AlphaBay Dark Web Marketplace, Shut Down by FBI for Four Years, Claims to Be Back in Business

It may be time to update the obituary of one of the Web's most notorious dark Web trading marketplaces.

Four years after the FBI shut down AlphaBay, which allegedly had $1 billion in transactions, a scammer is touting the launch of a new version of the illegal marketplace, according to threat intelligence firm Flashpoint.

In an online post earlier this week, someone claiming to be one of AlphaBay's original moderators said the marketplace was back in business, Flashpoint researchers noted. According to the post, products on the revamped AlphaBay will include the source code for a hacking tool that can steal victims' banking credentials and money.

Law enforcement agencies in the United States and Europe have conducted a series of crackdowns on popular dark Web forums in the last year. But the supposed resurrection of AlphaBay, known as the Amazon of the Dark Web, shows how difficult it is for law enforcement agencies to shut down some cybercrime sites.

An FBI spokesman, who announced the arrest of AlphaBay creator Alexandre Cazes in July 2017 to much fanfare, did not respond to a request for comment Wednesday.

AlphaBay's apparent relaunch also suggests that cybercriminals are under new scrutiny following the Colonial Pipeline outage in May. According to the announcement, the revamped AlphaBay will ban posts that mention ransomware.

Maria Gershuni, an analyst at Flashpoint, said cybercriminals are increasingly aware that they need to avoid taboo topics such as ransomware and fentanyl.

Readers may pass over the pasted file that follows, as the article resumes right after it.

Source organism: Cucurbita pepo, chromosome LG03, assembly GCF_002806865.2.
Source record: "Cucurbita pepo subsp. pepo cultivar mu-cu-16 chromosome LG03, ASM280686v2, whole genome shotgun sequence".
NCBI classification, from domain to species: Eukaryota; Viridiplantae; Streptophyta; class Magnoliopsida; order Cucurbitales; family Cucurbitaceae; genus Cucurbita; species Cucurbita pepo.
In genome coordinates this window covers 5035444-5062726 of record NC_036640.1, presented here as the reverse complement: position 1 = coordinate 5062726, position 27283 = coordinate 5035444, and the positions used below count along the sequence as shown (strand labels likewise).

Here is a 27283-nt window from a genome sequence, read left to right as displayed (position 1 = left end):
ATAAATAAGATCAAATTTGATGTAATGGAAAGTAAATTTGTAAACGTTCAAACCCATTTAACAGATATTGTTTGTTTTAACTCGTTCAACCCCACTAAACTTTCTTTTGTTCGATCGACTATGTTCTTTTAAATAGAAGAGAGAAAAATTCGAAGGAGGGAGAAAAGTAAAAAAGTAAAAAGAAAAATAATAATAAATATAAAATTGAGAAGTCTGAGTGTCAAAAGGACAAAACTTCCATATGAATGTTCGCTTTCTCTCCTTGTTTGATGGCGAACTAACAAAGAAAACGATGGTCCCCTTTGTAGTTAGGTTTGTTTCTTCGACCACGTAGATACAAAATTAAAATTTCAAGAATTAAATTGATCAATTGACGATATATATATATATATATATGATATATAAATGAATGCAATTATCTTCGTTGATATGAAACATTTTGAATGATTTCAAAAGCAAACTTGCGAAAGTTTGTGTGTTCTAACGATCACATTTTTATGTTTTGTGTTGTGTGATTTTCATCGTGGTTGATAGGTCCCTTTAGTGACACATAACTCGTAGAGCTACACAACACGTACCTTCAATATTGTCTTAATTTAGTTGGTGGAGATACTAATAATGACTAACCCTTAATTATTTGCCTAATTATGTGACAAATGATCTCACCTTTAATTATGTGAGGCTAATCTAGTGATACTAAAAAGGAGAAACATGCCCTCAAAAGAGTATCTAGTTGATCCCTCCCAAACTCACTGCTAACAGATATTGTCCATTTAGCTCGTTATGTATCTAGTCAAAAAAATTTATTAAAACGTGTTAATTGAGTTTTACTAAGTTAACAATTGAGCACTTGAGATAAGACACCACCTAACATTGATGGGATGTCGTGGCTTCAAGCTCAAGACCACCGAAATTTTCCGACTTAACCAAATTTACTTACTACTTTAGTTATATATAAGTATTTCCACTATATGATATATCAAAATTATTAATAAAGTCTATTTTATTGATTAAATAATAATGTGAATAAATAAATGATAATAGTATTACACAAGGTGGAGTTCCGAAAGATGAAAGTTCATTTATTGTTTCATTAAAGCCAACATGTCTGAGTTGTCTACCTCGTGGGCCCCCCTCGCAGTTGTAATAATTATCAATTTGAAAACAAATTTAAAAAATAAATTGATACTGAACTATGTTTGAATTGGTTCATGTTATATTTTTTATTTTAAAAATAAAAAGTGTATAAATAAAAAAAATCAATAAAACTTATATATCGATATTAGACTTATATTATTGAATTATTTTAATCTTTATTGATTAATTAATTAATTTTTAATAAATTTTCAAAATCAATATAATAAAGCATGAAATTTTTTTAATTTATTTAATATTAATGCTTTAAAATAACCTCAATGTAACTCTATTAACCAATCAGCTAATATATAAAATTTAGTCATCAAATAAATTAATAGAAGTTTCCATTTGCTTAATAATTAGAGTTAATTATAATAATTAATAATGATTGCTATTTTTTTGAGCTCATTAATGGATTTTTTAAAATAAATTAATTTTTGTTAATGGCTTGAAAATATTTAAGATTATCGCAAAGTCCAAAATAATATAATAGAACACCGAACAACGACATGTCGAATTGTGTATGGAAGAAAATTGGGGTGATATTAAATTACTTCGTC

"We've seen some creative evasion techniques on the forums," Gershuni said, citing a ransomware ring that seeks services from "product vendors" - or those targeted for intrusion - rather than ransomware experts themselves.

"The rule is: build me a 10-foot wall and I'll show you an 11-foot ladder." Gershuni said.

Whether the revamped AlphaBay will gain as much traction with criminals as its predecessor remains to be seen. Apparently, the man who boasted that AlphaBay was back, under the alias DeSnake, has street credibility among hustlers. deSnake was one of AlphaBay's original moderators, along with Cazes, who committed suicide while imprisoned in Thailand.

"[DeSnake] has been around forever. says Ian Gray, senior director of research and analytics at Flashpoint." They were brought in [to AlphaBay] because they had technical skills." Gray said he verified the encryption key provided by DeSnake as proof of their identity.

DeSnake and the new-look AlphaBay will still have to work to regain trust in the criminal community. Another crime forum administrator expressed skepticism about DeSnake's motives, saying they were not sure if DeSnake had been "recruited" by law enforcement.

Commenting on the phenomenon, Thomas Beek, manager of the UK Photon Research Group at threat intelligence firm Digital Shadows, said, "The cybercrime market has gone through a turbulent period in recent years, with regular exit scams and law enforcement seizures leading the community to become increasingly suspicious of both emerging and established platforms. "

As of Wednesday, the new AlphaBay site was inaccessible, Flashpoint said. The reason for this is that DeSnake claims they're experiencing a distributed denial-of-service attack from a competitor.

But Gray says it's all part of the growing pains of a new cybercrime organization. "I expect there will be some vendors of cybercrime products that will migrate to this market." He said. "Just give it a few days."

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